Jay Miller wrote a book called The X-planes: X-1 through X-31, and later revised it to include craft through X-45. (Presently, the number is up to X-56.) If you are any kind of a space aficionado, you need to look it up in your local library. The only thing wrong with the book is its title; not all X-craft were planes.
When I was growing up, I was in love with the F-104 Starfighter and the X-15 rocket plane, two aircraft with markedly similar outlines. The F-104 was designed, a few prototypes were built and tested, then it went on to become one of the most successful fighter jets in history. The X-15 was designed, three were built (and rebuilt after various incidents), and tested. There were never any more X-15s, nor had there ever been a plan to build more. The X-15 was never a prototype, because a prototype is a first iteration, built to be tested, perfected and turned into a series. That is true whether you are talking about fighter jets or can openers, but not true of X-craft.
X-craft were something different. They were flying laboratories – a much overused term, but still accurate, although technology demonstrator is preferred.
After World War II, advances in flight by Germans, British, and Americans, along with nascent cold war tensions, put us on the edge of an unknown frontier. The “sound barrier” loomed as the best known obstacle to further advances in aviation, but there were a hundred other unknowns that never made it into the popular press. Wind tunnels could only tell so much, computer modeling was decades in the future, and it made no sense to build a squadron of high-performance aircraft that might or might not fly.
A glance at the first X-plane, the Bell X-1, gives clues to what was known and what was not known. We already knew that turbulence off the wing would foul up the tail controls at high speed, so the horizontal stabilizer was attached high up on the vertical stabilizer, not on the body. It was not known what negative effect the cockpit bubble would have, so the windscreen was faired into the shape of the fuselage. It was shaped like a 50 caliber bullet – everybody says that without explaining. It is a reference to the machine guns carried on fighter planes. Fired from a ground rest, those bullets would have been sub-sonic. The planes they were mounted on flew at subsonic speeds, but bullets fired from a plane in flight had been going supersonic for a long time.
An aside here for the non-nerd. Planes flying slower than the speed of sound are subsonic. That includes all commercial aviation except the Concorde. Planes flying faster than the speed of sound are supersonic. The X-1 and its follow-ons proved that supersonic flight is not problem. The problem is the transition zone, the trans-sonic region. Slower than sound, the accumulated shock wave is out in front of you. Faster than sound, it is behind you. At the speed of sound, it is right in your lap, trying to tear your plane apart. No modern, supersonic plane lingers at that speed.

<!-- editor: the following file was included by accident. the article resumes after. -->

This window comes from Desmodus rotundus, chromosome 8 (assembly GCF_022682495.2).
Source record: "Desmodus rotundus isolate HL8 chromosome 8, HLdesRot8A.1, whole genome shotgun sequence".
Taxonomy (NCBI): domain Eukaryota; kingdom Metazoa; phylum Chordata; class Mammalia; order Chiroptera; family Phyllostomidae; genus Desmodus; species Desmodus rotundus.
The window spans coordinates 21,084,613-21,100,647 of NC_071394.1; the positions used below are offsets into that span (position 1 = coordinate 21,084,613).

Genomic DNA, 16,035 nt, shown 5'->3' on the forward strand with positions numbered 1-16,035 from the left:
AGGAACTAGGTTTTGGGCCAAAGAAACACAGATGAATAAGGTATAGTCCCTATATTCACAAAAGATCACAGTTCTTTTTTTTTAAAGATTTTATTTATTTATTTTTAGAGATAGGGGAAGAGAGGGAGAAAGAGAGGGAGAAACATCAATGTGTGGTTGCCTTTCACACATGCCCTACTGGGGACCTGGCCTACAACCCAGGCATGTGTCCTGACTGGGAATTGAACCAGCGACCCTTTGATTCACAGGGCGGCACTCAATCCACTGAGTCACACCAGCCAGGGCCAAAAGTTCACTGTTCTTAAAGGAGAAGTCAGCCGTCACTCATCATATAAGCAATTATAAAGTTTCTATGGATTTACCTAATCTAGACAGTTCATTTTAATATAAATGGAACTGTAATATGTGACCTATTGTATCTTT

The X-1 broke the sound barrier (i.e., passed through the transonic region into the supersonic region) on October 14, 1947, with Chuck Yeager at the controls.
Since this is A Writing Life, I’ll add that I was born about two months after the sound barrier was broken. I was present on the planet for almost all of the early X-craft explorations, although far too young to notice. When I became aware of the X-craft, I fell gloriously in love with them and the infatuation never passed.
The X-2 was a more normal looking aircraft, with swept wings and a pilot’s bubble. It carried supersonic speeds to new heights, but killed its pilot in the process. I will tell that story next Wednesday.
The X-3 was an extreme aircraft, stretched out and incredibly streamlined right down to the tip of its needle nose. It looked faster than any plane before or since, but it wasn’t. All that streamlining couldn’t make up for the fact that the engine slated for the plane wouldn’t fit, and the one that did fit was underpowered. The fastest (looking) plane in the sky flew slowly.
The X-4 was tailless and not successful. The X-5 tested variable sweep wing technology. The X-6 was an aborted project testing out the possibility of a nuclear powered aircraft. The X-8 was a small, unmanned rocket designed for upper atmospheric research. The X-7, and X-9 through X-12 were test beds for missile research. X-13 and X-14 were early attempts at Vertical TakeOff and Landing (VTOL).
Then came the coolest aircraft/spacecraft in the history of mankind, the X-15, which will be the subject of tomorrow’s post.